The evidence and the confirmation from The Trustees of the Order of the Capuchin Friars Minor that the funds would be used for the purpose referred to in the deceased’s Will allowed the Court to hold that the executors were justified in taking the stated action. The executors also received their full legal costs of their judicial advice application from the deceased’s estate.
Lost Trust Deed
A corporate trustee of a family trust was able to use judicial advice to assist where the original executed trust deed could not be located. In The application of M & L Richardson Pty Limited the trustee sought judicial advice that it was justified in administering the family trust in accordance with the unexecuted copy of the trust deed.
It was noted by the Court that in such cases two matters must be established by clear and convincing evidence to the standard that would be required to make out an entitlement for rectification of a written document. The first was that the executed trust deed actually existed to establish the trust. The second was that there is secondary evidence of the terms of the trust deed. Both matters were established to the satisfaction of the Court and the trustee received the requested judicial advice and its full legal costs for the application from the trust fund.
Trustees are often burdened by beneficiaries or potential beneficiaries demanding information and trust documentation relating to trusts. The recent Court decision in Jordan v Goldspring is an example of such a case.
The case involved three children of two deceased parents who commenced legal proceedings wanting to see documents and financial records relating to a number of trusts created by their parents during the lifetime of the parents. The three children did not know whether they were beneficiaries of any of the trusts.
The Court focussed on the secret way the trusts were being administered without any supervision and accountability. Also relevant was the use of the word ‘Family’ in the name of some of the trusts. In relation to those ‘Family’ trusts, the Court ordered that the trustees permit inspection by the three children of the relevant trust deeds and deeds of variation of those trusts (but not the financial records). 
The numerous sets of legal proceedings relating to the Hope Margaret Hancock Trust and the Rinehart family members have been well publicised. They have resulted in a trustee being replaced and still occupy Court time dealing with issues relating to the administration of the Trust.
Legal proceedings relating to trusts risk the trust fund and are a burden for trustees. The trust fund does not belong to the trustees as it is held for the beneficiaries. Trustees have a duty not to waste the trust fund. Incurring legal costs in relation to Court proceedings that were not prudent may leave trustees open to a breach of trust claim by the beneficiaries. A successful breach of trust claim may leave the trustees personally liable to make good the loss to the trust fund.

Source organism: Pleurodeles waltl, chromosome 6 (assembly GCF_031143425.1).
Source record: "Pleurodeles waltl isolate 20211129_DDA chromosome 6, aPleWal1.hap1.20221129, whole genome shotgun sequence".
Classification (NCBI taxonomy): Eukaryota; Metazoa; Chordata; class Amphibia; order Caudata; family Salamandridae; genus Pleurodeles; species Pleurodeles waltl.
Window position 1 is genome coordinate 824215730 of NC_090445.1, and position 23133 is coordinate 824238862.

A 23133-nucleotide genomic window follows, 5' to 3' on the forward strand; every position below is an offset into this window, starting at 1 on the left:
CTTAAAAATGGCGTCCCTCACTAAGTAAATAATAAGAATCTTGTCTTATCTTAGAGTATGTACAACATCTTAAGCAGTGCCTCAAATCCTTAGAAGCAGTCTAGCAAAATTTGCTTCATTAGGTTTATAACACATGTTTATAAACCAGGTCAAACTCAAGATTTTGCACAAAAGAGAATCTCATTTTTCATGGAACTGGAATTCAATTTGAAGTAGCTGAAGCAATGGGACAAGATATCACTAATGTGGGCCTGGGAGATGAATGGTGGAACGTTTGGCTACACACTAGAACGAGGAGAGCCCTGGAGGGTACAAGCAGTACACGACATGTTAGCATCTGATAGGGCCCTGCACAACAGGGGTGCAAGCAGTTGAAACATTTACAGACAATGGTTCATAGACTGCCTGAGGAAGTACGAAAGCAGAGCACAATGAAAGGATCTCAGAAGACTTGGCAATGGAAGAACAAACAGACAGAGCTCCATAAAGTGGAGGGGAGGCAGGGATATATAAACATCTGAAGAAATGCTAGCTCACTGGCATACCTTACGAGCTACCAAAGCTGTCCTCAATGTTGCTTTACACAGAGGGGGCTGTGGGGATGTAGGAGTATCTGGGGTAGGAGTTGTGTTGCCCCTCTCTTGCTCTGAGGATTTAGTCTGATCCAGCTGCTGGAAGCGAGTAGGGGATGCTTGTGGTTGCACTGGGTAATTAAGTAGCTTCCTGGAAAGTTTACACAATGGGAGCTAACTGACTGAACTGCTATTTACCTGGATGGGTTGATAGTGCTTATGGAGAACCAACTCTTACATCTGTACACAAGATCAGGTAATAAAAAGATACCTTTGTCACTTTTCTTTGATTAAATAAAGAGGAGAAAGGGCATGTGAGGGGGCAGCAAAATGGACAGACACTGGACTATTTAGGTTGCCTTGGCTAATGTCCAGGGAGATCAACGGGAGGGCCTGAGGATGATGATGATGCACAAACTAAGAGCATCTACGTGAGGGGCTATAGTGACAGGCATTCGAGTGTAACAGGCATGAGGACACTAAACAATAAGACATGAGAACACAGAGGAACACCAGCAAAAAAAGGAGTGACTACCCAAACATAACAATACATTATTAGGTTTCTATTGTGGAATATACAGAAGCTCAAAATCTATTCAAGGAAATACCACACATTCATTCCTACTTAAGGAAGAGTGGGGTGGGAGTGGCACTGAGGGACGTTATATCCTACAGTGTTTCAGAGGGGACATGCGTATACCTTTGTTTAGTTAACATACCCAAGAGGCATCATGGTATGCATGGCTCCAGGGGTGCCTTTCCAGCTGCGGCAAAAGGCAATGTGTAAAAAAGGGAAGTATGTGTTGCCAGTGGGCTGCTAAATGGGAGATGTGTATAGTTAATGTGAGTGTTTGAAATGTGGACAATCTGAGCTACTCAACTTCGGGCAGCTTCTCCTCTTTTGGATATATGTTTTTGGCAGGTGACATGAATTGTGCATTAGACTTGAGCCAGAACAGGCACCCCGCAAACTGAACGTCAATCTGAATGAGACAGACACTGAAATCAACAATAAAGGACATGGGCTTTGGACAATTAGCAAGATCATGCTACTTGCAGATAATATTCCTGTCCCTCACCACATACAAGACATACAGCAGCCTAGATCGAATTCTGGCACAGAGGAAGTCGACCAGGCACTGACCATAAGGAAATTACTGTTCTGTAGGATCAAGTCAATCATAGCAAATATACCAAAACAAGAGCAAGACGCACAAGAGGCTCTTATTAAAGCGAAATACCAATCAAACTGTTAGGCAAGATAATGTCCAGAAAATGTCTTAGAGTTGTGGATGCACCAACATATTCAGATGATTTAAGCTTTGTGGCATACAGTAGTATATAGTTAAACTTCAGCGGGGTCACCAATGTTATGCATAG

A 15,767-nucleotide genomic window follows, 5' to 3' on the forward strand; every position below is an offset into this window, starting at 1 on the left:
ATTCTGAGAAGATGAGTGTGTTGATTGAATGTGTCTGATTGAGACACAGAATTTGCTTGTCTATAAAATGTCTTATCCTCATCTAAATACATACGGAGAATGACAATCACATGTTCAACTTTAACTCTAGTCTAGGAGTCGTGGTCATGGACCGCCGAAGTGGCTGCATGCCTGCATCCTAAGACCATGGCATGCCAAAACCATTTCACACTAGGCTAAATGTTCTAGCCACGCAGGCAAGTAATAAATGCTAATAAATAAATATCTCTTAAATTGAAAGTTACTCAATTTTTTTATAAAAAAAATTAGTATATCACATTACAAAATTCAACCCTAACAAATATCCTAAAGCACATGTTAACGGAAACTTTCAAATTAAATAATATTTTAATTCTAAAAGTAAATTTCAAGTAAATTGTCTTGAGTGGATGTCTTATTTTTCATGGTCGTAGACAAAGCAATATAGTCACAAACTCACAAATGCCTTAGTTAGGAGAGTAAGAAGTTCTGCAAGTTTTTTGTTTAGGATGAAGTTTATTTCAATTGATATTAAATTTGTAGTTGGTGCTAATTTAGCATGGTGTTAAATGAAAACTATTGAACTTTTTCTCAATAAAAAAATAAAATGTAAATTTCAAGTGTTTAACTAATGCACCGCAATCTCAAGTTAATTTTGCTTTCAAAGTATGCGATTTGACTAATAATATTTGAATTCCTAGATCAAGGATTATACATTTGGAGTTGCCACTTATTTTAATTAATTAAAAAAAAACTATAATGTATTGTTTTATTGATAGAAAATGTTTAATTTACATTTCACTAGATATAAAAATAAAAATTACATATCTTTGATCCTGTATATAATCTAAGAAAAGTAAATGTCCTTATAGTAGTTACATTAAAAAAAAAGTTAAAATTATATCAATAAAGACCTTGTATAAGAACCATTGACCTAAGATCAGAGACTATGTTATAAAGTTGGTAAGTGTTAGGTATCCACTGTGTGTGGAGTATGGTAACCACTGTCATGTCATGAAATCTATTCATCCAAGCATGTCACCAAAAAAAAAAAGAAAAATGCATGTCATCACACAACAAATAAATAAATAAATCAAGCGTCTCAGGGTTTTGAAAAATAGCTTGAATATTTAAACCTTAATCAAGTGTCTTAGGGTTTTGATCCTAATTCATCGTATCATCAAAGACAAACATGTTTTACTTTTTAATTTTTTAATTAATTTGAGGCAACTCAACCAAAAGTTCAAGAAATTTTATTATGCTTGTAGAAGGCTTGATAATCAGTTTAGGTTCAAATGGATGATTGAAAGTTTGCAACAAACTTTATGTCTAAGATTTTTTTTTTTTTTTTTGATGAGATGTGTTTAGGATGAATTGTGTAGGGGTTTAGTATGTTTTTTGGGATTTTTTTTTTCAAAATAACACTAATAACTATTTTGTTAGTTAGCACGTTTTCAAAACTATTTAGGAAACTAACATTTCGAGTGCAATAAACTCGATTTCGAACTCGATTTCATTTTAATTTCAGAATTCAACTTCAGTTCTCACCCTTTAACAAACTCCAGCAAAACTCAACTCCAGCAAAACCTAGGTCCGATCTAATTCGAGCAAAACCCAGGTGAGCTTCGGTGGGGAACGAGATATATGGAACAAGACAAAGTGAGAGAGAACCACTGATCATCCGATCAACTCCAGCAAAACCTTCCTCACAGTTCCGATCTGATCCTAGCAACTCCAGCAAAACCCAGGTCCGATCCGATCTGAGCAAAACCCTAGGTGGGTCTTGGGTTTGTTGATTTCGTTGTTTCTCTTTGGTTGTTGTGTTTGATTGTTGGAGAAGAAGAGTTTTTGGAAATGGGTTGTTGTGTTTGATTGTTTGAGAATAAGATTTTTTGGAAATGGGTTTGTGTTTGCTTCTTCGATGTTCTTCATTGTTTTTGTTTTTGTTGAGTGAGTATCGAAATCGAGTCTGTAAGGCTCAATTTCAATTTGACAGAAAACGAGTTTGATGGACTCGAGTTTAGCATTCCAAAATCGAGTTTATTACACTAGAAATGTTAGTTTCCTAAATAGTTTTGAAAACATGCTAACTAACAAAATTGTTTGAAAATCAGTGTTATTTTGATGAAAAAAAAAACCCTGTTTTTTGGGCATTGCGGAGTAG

A trustee contemplating commencing or defending legal proceedings is best advised to obtain judicial advice before taking steps in the proceedings. Taking this step will protect the trust fund (and the beneficiaries) and protect the trustee’s right of indemnity from the trust fund.
The recent Court decision in John Campbell Nominees Pty Ltd ACN 646 545 262 is an example of a trustee prudently seeking judicial advice when faced with legal proceedings. The legal proceedings involved whether a farming property was beneficially owned by the Campbell Family Trust.
Judicial advice was given to the trustee to defend the claims relating to the trust property, and to proceed with a cross-claim if the parties in their proceedings do not succeed in its claim concerning the trust property.
Issues with Trusts
If you have read this article and think that you may need assistance with trusts legal issues that affect you, please feel free to contact the author or anyone in our private clients team for advice and assistance.
Author: Gerard Basha
 STEP report “Social and Economic Benefits of Trusts” 2021 p 10
 Palmer J in Application of Macedonian Orthodox Community Church St Petka Incorporated (No 2)  NSWSC 558 .
 Application of Gnitekram Marketing Pty Limited  NSWSC 1328  (Hallen AsJ) quoting Australian Pipeline Limited  NSWSC 1316  (Barrett J).
 Macedonian Orthodox Community Church St Petka Incorporated v His Eminence Petar The Diocesan Bishop of Macedonian Orthodox Diocese of Australia and New Zealand  HCA 42 -.
 Ibid .
 See, eg, The Macedonian Church  HCA 42 -; Application of Macedonian Church (No 2)  NSWSC 558  – ; Young CJ in Eq in Application of Macedonian Orthodox Community Church St Petka Incorporated  NSWSC 392 -.
 Application of Gnitekram Marketing Pty Limited  NSWSC 1328  (Hallen AsJ).
 Applications are by way of summons filed in the Equity Division of the Supreme Court, and usually supported by a written statement by the trustee or the trustee’s Australian legal practitioner.
  NSWSC 750.
  NSWSC 105.
 Ibid .
  NSWSC 7.
 See, for example, Application of Rinehart  NSWSC 1624.
 John Campbell Nominees Pty Ltd ACN 646 545 262  NSWSC 233.
 Ibid .